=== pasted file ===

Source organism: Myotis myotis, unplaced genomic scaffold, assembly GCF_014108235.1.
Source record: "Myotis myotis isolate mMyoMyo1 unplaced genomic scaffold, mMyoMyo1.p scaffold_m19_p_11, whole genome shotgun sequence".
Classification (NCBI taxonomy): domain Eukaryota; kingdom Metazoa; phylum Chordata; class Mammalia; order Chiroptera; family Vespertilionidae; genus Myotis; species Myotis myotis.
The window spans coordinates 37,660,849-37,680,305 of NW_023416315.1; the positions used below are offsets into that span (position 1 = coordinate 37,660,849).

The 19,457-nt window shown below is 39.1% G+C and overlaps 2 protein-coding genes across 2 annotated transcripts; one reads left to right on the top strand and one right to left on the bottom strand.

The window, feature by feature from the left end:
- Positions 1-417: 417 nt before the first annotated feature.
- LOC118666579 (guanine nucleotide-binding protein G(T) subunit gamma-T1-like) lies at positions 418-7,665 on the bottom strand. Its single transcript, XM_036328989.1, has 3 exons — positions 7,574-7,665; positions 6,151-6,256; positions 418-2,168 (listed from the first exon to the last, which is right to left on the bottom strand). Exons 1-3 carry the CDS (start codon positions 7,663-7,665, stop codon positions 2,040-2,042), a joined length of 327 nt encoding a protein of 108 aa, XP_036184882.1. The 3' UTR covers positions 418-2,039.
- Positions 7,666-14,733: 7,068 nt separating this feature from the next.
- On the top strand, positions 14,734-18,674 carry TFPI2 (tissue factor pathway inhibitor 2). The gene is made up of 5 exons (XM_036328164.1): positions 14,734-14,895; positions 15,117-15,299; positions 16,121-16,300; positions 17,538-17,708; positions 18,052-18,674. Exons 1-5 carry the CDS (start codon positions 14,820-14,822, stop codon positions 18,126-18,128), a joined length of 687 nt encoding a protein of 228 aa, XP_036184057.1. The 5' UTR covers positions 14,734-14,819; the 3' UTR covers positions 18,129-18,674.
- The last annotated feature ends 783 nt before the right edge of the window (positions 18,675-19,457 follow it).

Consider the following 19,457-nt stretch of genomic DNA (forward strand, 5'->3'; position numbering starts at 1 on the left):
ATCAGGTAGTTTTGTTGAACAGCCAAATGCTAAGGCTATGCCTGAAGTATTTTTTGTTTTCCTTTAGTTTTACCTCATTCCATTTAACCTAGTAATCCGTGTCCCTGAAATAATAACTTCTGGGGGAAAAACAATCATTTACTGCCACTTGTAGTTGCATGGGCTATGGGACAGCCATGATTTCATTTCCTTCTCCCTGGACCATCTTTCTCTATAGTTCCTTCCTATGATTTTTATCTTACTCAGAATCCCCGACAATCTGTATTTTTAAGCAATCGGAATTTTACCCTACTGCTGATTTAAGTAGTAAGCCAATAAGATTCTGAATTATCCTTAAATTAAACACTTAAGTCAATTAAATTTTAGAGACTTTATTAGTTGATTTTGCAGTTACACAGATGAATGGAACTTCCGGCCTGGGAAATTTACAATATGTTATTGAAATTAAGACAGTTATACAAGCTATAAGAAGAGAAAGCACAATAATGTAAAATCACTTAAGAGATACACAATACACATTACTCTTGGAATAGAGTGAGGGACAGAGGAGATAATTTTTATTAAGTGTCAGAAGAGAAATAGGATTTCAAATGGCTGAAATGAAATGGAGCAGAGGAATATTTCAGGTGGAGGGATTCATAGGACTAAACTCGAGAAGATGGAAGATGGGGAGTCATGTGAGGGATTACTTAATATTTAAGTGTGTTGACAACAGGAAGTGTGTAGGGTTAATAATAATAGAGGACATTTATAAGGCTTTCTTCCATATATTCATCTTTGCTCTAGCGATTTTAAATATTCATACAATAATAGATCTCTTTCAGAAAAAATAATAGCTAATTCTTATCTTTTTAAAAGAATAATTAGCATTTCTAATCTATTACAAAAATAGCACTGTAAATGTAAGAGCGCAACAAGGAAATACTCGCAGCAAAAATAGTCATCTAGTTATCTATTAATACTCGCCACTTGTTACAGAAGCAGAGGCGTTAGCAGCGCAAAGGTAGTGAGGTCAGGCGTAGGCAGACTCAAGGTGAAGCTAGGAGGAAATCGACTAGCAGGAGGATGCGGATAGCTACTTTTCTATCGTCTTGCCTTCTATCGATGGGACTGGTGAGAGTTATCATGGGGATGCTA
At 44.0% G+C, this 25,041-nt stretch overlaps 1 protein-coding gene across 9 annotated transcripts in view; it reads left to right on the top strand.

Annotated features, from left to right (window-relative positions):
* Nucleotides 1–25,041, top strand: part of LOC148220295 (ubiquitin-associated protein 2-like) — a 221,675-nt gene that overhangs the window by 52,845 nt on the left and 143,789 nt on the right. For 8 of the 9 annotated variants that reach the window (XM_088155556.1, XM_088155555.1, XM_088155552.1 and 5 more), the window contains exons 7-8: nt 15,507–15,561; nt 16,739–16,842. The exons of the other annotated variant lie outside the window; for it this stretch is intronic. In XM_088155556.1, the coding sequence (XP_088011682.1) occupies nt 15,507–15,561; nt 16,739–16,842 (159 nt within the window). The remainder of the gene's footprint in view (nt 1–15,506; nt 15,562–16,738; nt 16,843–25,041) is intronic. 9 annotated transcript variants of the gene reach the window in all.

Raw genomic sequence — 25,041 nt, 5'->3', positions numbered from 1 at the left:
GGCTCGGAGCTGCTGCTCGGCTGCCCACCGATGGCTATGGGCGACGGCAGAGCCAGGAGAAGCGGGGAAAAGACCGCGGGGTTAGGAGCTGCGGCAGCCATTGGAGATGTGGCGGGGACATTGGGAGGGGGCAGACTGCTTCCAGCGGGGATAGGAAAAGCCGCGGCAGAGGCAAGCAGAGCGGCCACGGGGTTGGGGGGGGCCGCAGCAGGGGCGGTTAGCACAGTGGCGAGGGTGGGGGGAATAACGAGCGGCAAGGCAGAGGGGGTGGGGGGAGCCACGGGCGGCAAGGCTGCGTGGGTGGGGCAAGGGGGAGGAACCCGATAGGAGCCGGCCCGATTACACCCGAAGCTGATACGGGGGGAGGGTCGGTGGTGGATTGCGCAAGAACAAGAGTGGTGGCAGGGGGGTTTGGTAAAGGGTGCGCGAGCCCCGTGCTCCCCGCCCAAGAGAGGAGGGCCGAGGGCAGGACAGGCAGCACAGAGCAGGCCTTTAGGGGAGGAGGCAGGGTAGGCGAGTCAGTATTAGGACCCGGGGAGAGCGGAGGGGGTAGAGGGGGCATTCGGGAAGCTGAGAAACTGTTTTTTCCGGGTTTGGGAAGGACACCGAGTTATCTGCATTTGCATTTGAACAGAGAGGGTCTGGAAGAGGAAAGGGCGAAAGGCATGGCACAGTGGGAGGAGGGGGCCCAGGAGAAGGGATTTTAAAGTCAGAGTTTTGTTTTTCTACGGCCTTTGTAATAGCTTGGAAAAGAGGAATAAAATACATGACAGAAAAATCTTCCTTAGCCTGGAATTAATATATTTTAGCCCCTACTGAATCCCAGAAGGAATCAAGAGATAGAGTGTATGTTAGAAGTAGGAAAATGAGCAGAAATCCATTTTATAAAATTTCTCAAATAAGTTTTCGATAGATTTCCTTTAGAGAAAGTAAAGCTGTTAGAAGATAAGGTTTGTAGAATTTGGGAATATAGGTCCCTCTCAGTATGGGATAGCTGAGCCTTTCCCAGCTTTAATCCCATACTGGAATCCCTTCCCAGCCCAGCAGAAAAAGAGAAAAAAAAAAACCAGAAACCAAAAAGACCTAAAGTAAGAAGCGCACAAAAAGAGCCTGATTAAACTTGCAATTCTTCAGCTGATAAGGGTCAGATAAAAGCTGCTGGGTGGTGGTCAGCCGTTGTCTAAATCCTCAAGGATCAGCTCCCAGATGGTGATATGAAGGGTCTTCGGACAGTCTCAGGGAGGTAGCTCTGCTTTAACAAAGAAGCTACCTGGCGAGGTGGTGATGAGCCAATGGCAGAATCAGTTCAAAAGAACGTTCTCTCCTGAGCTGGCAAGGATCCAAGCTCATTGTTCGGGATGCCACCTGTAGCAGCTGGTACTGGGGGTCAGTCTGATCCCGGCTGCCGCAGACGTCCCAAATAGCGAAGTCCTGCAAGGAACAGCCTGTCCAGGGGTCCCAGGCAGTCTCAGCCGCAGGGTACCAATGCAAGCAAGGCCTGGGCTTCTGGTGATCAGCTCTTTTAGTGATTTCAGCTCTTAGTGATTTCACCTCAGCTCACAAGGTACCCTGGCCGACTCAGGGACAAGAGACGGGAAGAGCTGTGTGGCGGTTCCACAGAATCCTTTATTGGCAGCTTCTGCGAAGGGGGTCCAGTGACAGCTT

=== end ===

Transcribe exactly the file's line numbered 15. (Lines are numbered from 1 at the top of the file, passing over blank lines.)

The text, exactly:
Annotated features, from left to right (window-relative positions):